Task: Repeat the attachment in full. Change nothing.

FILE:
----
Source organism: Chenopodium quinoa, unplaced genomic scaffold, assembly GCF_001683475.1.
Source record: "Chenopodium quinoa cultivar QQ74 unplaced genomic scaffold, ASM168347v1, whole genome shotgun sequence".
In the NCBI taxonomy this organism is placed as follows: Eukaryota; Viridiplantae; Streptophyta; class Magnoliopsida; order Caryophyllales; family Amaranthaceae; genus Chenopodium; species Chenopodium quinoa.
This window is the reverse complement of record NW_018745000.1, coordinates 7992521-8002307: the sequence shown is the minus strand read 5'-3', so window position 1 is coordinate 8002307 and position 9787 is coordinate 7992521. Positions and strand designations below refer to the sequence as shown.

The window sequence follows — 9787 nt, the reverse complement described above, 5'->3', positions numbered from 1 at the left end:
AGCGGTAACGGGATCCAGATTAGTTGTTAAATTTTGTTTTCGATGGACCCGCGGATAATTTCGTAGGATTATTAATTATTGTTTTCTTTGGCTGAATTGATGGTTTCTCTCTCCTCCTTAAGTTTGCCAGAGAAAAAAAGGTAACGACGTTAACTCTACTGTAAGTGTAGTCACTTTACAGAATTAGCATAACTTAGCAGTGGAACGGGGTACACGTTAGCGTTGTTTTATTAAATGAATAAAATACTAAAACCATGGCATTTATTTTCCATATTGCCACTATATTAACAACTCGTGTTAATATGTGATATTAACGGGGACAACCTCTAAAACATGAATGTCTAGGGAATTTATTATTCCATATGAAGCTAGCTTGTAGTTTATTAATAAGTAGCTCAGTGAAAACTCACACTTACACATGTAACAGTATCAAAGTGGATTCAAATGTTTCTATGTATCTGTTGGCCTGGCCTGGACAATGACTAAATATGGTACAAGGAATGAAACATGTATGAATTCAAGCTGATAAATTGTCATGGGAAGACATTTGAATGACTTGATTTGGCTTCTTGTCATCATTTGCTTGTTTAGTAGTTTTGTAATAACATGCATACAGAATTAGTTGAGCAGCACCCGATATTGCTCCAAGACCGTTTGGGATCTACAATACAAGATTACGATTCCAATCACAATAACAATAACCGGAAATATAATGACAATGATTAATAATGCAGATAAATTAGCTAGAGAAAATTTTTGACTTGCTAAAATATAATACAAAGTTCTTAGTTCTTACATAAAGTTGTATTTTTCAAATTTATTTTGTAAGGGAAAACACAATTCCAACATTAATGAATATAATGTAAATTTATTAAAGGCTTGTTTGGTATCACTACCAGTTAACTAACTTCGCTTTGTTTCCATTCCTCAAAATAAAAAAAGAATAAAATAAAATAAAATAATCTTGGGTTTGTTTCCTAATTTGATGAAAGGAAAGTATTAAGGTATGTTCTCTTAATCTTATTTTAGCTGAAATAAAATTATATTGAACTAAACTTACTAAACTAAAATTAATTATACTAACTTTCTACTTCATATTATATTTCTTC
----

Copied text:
Source organism: Chenopodium quinoa, unplaced genomic scaffold, assembly GCF_001683475.1.
Source record: "Chenopodium quinoa cultivar QQ74 unplaced genomic scaffold, ASM168347v1, whole genome shotgun sequence".
In the NCBI taxonomy this organism is placed as follows: Eukaryota; Viridiplantae; Streptophyta; class Magnoliopsida; order Caryophyllales; family Amaranthaceae; genus Chenopodium; species Chenopodium quinoa.
This window is the reverse complement of record NW_018745000.1, coordinates 7992521-8002307: the sequence shown is the minus strand read 5'-3', so window position 1 is coordinate 8002307 and position 9787 is coordinate 7992521. Positions and strand designations below refer to the sequence as shown.

The window sequence follows — 9787 nt, the reverse complement described above, 5'->3', positions numbered from 1 at the left end:
AGCGGTAACGGGATCCAGATTAGTTGTTAAATTTTGTTTTCGATGGACCCGCGGATAATTTCGTAGGATTATTAATTATTGTTTTCTTTGGCTGAATTGATGGTTTCTCTCTCCTCCTTAAGTTTGCCAGAGAAAAAAAGGTAACGACGTTAACTCTACTGTAAGTGTAGTCACTTTACAGAATTAGCATAACTTAGCAGTGGAACGGGGTACACGTTAGCGTTGTTTTATTAAATGAATAAAATACTAAAACCATGGCATTTATTTTCCATATTGCCACTATATTAACAACTCGTGTTAATATGTGATATTAACGGGGACAACCTCTAAAACATGAATGTCTAGGGAATTTATTATTCCATATGAAGCTAGCTTGTAGTTTATTAATAAGTAGCTCAGTGAAAACTCACACTTACACATGTAACAGTATCAAAGTGGATTCAAATGTTTCTATGTATCTGTTGGCCTGGCCTGGACAATGACTAAATATGGTACAAGGAATGAAACATGTATGAATTCAAGCTGATAAATTGTCATGGGAAGACATTTGAATGACTTGATTTGGCTTCTTGTCATCATTTGCTTGTTTAGTAGTTTTGTAATAACATGCATACAGAATTAGTTGAGCAGCACCCGATATTGCTCCAAGACCGTTTGGGATCTACAATACAAGATTACGATTCCAATCACAATAACAATAACCGGAAATATAATGACAATGATTAATAATGCAGATAAATTAGCTAGAGAAAATTTTTGACTTGCTAAAATATAATACAAAGTTCTTAGTTCTTACATAAAGTTGTATTTTTCAAATTTATTTTGTAAGGGAAAACACAATTCCAACATTAATGAATATAATGTAAATTTATTAAAGGCTTGTTTGGTATCACTACCAGTTAACTAACTTCGCTTTGTTTCCATTCCTCAAAATAAAAAAAGAATAAAATAAAATAAAATAATCTTGGGTTTGTTTCCTAATTTGATGAAAGGAAAGTATTAAGGTATGTTCTCTTAATCTTATTTTAGCTGAAATAAAATTATATTGAACTAAACTTACTAAACTAAAATTAATTATACTAACTTTCTACTTCATATTATATTTCTTC